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15:58 28th December 2010

Hard Fought Draw

Two early goals led to a share of the spoils at Home Park this afternoon, as Notts County and Plymouth Argyle battled out a 1-1 draw.

In a first half packed with chances, Stephane Zubar opened the scoring, putting the hosts ahead inside four minutes. However, it didn't take long for Lee Hughes to grab the equaliser, taking his goal tally to nine for the season.

On the back of two festive postponements, Notts were finally able to compete, with the aim of extending their run of wins to four games. Plymouth had strung together a couple of victories of their own, making it a difficult one for the bookies to call ahead of kick-off.

Paul Ince made a couple of changes from the FA Cup win over AFC Bournemouth on December 14. Alan Judge, who was cup-tied on that day, and Lee Miller took the places of Thomas Ince and Ricky Ravenhill in the starting 11, making up a 4-4-2 formation.

Notts had an early scare from Karl Arnason's throw-in, which saw Zubar produce a headed flick-on, forcing Rob Burch into a low stop to his right. But, the goalkeeper wasn't able to keep out the giant full-back's next header, aimed towards the bottom corner from Craig Noone's in-swinging free kick, as Plymouth went ahead inside four minutes.

It took only three minutes for Notts to level the game, though, following some great control and a strike by Alan Judge, who looked eager to impress against his former club. His effort cannoned back off the foot of the post but Hughes reacted sharply to slot home the rebound for his fifth goal in his last five appearances.

Both teams could have grabbed another in a lively start at Home Park. 12-goal frontman Bradley Wright-Phillips' side-volley was palmed away by Burch and David Button in the home goal was required to gather low inside his six-yard box from Mike Edwards' firm header.

Burch was called into action with another fine stop, this time from Rory Patterson's direct free kick. The forward's shot skidded low towards the bottom corner but Burch watched closely and fisted the ball away.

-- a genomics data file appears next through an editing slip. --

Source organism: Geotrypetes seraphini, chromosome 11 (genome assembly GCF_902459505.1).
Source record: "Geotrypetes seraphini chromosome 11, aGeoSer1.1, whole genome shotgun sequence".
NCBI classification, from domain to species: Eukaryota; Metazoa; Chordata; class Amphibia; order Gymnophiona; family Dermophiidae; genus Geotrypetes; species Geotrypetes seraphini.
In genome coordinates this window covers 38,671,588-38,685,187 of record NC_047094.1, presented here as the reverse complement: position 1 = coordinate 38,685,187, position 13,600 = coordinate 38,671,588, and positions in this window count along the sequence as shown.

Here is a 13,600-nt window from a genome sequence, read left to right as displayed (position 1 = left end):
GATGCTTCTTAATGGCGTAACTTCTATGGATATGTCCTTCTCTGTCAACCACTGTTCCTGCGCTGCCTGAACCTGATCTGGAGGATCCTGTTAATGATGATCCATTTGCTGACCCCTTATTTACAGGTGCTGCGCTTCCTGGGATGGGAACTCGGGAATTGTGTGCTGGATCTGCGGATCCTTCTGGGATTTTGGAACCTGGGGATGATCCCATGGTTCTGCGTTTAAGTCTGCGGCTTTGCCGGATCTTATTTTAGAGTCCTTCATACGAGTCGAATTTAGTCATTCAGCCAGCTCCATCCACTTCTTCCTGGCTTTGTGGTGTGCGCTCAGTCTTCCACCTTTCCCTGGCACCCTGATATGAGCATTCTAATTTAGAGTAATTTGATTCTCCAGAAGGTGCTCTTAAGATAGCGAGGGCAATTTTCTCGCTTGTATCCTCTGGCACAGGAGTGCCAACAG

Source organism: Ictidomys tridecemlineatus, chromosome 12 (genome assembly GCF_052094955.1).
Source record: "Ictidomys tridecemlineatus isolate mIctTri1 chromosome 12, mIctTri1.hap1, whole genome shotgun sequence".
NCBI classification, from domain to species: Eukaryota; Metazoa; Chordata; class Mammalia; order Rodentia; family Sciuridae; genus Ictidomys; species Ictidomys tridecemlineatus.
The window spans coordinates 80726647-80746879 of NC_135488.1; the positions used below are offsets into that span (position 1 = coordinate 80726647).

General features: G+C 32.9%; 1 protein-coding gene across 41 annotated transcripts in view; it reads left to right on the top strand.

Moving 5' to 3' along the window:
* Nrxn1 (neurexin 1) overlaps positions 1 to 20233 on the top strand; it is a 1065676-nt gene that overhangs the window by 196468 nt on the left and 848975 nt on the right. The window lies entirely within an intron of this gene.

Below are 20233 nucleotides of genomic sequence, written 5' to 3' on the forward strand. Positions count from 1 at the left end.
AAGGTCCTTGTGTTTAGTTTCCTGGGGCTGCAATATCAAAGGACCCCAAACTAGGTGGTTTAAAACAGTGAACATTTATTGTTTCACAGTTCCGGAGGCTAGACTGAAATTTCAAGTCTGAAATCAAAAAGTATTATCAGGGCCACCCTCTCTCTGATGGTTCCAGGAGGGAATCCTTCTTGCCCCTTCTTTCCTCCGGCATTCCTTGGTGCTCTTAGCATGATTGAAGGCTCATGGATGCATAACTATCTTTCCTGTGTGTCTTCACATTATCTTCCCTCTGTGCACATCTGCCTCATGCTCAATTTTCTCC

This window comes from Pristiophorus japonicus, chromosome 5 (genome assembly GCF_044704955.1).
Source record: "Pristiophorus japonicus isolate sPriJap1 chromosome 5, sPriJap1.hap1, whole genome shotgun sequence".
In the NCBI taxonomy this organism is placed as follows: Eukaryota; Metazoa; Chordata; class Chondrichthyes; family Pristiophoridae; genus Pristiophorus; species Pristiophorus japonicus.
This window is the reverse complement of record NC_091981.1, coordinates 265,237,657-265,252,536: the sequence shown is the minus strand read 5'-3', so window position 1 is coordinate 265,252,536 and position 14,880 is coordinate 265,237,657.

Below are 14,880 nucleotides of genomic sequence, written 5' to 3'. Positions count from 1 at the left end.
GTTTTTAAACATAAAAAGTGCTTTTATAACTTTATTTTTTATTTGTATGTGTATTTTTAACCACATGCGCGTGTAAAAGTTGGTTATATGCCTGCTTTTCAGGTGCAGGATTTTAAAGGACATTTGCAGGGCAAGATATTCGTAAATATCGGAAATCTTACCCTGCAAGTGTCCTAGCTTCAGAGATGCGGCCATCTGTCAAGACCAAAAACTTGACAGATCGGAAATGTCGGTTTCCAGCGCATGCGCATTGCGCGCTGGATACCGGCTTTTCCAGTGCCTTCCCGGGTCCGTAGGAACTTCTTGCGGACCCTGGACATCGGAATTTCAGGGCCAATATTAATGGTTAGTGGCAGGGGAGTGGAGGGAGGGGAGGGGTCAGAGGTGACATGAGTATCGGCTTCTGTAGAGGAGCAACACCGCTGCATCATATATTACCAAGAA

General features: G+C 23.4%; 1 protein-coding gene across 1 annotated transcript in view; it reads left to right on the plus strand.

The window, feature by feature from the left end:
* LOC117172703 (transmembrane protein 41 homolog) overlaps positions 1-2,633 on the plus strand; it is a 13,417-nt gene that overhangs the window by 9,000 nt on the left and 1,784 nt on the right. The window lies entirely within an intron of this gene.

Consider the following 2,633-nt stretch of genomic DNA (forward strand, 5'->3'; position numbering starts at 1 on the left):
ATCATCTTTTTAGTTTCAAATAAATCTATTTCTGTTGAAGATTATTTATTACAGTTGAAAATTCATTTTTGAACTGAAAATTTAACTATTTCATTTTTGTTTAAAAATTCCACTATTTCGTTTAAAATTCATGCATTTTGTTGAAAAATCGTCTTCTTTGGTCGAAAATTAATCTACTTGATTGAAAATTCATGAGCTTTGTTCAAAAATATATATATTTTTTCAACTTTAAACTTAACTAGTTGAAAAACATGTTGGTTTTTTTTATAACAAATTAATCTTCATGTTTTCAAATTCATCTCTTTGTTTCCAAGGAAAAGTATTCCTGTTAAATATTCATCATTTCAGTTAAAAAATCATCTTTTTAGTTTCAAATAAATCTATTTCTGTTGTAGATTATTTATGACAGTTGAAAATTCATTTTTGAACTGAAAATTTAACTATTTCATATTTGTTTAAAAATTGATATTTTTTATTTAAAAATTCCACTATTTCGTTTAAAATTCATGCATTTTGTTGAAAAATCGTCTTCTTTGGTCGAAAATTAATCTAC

Seconds later, Joe Mason turned his marker inside out and rattled the post with a strong hit from 12 yards out. Noone also came close from a dead ball situation, narrowly clearing the top corner from the corner of the box.

Despite the hosts finishing the opening 45 strongly, it was Notts that looked brighter after the break. Within 10 minutes of the restart, Miller tested Button from range after controlling a long ball with his chest, and Krystian Pearce had a thumping header deflected narrowly off target.

Craig Westcarr was replaced by Ince on 64 minutes and the newly introduced winger almost made an immediate impact. Judge, bursting down the left flank, cut the ball across goal, only for it to loop into the air, leading to Ince volleying agonisingly over.

Judge then had a pop himself from range, which Button spilled. Hughes looked to take advantage again but he was ruled offside as placed wide of goal.

The game had been sparked into life again and it was the Pilgrims that were next to threaten through Wright-Phillips. Played in on goal by substitute Yala Bolasie's intricate through-pass, he only had Burch to beat but the stopper stood up well to deny him.

At the other end, Ince was causing the home defence a few problems and with a tricky surge into the box, he tested Button with a low attempt. In an exciting end-to-end close to the contest, it appeared that maximum points could go either way.

And, it nearly went Notts' way from a Davies' free kick on the wing, when Ince and Neal Bishop both had efforts blocked. However, Bishop found himself in the book before the final whistle, as he his deliberate foul halted a late breakaway.

Considering Notts had won just once away from Meadow Lane, the draw appeared a good result. However, a trip to lowly Walsall awaits on New Year's Day - a fixture that the Magpies will be eager to take maximum points from.

Attendance: 9,822 (163 Notts County supporters)

Man of the Match: Rob Burch

    Data provided by Press Association


    For the first 50 years of their existence, England played their home matches all around the country.